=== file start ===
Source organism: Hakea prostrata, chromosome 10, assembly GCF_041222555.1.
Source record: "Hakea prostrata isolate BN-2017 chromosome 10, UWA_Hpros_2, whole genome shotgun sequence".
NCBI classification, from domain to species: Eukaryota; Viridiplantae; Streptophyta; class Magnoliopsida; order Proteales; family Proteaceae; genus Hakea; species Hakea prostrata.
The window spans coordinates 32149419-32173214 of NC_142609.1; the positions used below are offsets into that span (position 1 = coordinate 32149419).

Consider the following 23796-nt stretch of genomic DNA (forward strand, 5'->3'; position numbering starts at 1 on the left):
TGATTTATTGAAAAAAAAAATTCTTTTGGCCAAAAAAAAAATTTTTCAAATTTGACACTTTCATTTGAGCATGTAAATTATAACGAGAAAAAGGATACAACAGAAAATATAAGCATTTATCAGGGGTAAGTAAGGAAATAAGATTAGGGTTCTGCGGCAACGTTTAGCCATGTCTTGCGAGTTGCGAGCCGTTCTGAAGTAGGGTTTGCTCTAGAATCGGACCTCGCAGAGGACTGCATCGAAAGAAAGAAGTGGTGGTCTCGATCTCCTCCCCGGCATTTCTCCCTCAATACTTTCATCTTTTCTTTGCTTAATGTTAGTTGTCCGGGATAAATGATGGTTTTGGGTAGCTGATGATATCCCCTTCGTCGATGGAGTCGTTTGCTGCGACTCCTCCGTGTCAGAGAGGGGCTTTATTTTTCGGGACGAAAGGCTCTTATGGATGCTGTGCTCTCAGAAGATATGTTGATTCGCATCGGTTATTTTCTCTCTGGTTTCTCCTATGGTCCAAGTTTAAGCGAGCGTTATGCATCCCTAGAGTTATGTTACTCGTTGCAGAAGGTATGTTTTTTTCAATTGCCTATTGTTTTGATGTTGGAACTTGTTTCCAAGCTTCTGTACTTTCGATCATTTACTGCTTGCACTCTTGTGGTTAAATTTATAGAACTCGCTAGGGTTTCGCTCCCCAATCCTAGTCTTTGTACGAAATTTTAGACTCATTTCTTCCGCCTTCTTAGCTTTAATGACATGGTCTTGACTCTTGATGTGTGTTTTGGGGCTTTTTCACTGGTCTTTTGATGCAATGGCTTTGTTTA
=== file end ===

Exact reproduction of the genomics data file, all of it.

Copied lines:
Source organism: Hakea prostrata, chromosome 10, assembly GCF_041222555.1.
Source record: "Hakea prostrata isolate BN-2017 chromosome 10, UWA_Hpros_2, whole genome shotgun sequence".
NCBI classification, from domain to species: Eukaryota; Viridiplantae; Streptophyta; class Magnoliopsida; order Proteales; family Proteaceae; genus Hakea; species Hakea prostrata.
The window spans coordinates 32149419-32173214 of NC_142609.1; the positions used below are offsets into that span (position 1 = coordinate 32149419).

Consider the following 23796-nt stretch of genomic DNA (forward strand, 5'->3'; position numbering starts at 1 on the left):
TGATTTATTGAAAAAAAAAATTCTTTTGGCCAAAAAAAAAATTTTTCAAATTTGACACTTTCATTTGAGCATGTAAATTATAACGAGAAAAAGGATACAACAGAAAATATAAGCATTTATCAGGGGTAAGTAAGGAAATAAGATTAGGGTTCTGCGGCAACGTTTAGCCATGTCTTGCGAGTTGCGAGCCGTTCTGAAGTAGGGTTTGCTCTAGAATCGGACCTCGCAGAGGACTGCATCGAAAGAAAGAAGTGGTGGTCTCGATCTCCTCCCCGGCATTTCTCCCTCAATACTTTCATCTTTTCTTTGCTTAATGTTAGTTGTCCGGGATAAATGATGGTTTTGGGTAGCTGATGATATCCCCTTCGTCGATGGAGTCGTTTGCTGCGACTCCTCCGTGTCAGAGAGGGGCTTTATTTTTCGGGACGAAAGGCTCTTATGGATGCTGTGCTCTCAGAAGATATGTTGATTCGCATCGGTTATTTTCTCTCTGGTTTCTCCTATGGTCCAAGTTTAAGCGAGCGTTATGCATCCCTAGAGTTATGTTACTCGTTGCAGAAGGTATGTTTTTTTCAATTGCCTATTGTTTTGATGTTGGAACTTGTTTCCAAGCTTCTGTACTTTCGATCATTTACTGCTTGCACTCTTGTGGTTAAATTTATAGAACTCGCTAGGGTTTCGCTCCCCAATCCTAGTCTTTGTACGAAATTTTAGACTCATTTCTTCCGCCTTCTTAGCTTTAATGACATGGTCTTGACTCTTGATGTGTGTTTTGGGGCTTTTTCACTGGTCTTTTGATGCAATGGCTTTGTTTA